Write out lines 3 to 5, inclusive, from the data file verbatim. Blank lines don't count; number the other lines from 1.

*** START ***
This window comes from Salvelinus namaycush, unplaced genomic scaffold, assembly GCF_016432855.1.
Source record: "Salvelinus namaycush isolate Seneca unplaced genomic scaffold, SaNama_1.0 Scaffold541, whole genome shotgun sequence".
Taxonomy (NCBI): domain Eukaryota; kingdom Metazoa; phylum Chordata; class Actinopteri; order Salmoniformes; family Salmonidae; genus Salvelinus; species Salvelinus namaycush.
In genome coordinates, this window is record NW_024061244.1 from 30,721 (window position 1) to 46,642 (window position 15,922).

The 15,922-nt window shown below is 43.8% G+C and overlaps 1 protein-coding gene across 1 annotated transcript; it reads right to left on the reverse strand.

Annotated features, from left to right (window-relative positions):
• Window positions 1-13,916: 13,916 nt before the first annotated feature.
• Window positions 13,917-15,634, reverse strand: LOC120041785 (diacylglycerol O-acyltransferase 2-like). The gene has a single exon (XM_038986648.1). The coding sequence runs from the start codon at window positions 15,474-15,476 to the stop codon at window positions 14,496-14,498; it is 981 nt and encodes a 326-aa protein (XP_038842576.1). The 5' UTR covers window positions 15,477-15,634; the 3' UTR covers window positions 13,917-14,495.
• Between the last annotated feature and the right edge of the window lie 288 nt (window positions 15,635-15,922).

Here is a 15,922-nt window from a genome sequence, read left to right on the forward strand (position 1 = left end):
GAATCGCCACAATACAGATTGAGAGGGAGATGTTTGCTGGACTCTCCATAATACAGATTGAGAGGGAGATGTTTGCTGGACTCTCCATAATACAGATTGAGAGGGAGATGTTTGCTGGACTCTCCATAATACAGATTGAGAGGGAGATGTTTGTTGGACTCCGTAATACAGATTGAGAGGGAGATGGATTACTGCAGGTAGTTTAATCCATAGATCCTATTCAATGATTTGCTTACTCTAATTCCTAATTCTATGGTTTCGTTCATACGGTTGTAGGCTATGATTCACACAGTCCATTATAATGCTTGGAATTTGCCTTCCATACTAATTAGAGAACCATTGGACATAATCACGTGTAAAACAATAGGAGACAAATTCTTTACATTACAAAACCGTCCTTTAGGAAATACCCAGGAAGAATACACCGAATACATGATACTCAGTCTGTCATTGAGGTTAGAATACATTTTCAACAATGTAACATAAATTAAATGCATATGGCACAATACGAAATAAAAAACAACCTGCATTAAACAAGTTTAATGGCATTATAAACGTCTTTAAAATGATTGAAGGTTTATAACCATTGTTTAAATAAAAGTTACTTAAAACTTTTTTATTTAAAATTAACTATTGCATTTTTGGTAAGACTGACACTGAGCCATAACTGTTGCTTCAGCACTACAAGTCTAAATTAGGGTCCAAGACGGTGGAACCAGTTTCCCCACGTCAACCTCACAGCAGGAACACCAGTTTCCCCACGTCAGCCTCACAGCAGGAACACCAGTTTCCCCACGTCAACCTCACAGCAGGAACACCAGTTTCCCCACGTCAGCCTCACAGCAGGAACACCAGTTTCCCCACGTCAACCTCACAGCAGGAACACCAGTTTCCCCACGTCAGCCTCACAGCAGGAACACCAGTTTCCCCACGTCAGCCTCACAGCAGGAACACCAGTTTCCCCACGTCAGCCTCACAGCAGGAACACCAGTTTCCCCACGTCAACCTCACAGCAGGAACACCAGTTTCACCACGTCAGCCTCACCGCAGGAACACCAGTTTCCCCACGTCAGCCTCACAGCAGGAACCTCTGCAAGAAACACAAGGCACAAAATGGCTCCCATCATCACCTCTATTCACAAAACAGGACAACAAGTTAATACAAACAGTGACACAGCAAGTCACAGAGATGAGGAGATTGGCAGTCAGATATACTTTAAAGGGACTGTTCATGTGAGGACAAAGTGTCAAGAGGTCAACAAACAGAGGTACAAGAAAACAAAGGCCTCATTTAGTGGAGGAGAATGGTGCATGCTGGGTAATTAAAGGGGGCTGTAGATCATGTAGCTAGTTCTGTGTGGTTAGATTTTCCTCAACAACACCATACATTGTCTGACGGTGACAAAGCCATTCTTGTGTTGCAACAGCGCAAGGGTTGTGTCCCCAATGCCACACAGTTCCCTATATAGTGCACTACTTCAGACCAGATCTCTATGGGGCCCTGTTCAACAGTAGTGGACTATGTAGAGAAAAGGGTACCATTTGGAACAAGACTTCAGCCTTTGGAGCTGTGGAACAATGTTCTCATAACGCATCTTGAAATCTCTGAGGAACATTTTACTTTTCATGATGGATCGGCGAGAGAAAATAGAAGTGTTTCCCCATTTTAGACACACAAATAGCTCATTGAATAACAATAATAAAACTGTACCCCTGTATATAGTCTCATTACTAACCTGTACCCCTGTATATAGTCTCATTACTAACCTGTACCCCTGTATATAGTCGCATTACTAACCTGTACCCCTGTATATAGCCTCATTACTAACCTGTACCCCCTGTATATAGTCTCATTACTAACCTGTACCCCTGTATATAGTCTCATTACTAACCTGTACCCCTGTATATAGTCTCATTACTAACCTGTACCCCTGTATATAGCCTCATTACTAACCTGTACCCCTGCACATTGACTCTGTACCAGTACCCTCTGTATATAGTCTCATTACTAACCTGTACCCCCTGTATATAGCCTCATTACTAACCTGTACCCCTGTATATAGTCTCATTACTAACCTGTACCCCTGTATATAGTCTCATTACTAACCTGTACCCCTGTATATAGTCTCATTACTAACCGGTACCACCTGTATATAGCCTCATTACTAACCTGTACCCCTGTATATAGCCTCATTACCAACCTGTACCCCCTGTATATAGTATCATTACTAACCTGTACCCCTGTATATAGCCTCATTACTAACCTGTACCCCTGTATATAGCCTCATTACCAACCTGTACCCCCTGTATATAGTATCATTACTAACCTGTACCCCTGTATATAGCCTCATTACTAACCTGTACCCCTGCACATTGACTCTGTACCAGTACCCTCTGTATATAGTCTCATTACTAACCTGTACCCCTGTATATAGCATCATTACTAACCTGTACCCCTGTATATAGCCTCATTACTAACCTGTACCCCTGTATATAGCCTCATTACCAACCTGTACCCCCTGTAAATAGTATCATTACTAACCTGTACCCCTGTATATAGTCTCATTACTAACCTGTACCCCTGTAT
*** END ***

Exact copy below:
Taxonomy (NCBI): domain Eukaryota; kingdom Metazoa; phylum Chordata; class Actinopteri; order Salmoniformes; family Salmonidae; genus Salvelinus; species Salvelinus namaycush.
In genome coordinates, this window is record NW_024061244.1 from 30,721 (window position 1) to 46,642 (window position 15,922).

The 15,922-nt window shown below is 43.8% G+C and overlaps 1 protein-coding gene across 1 annotated transcript; it reads right to left on the reverse strand.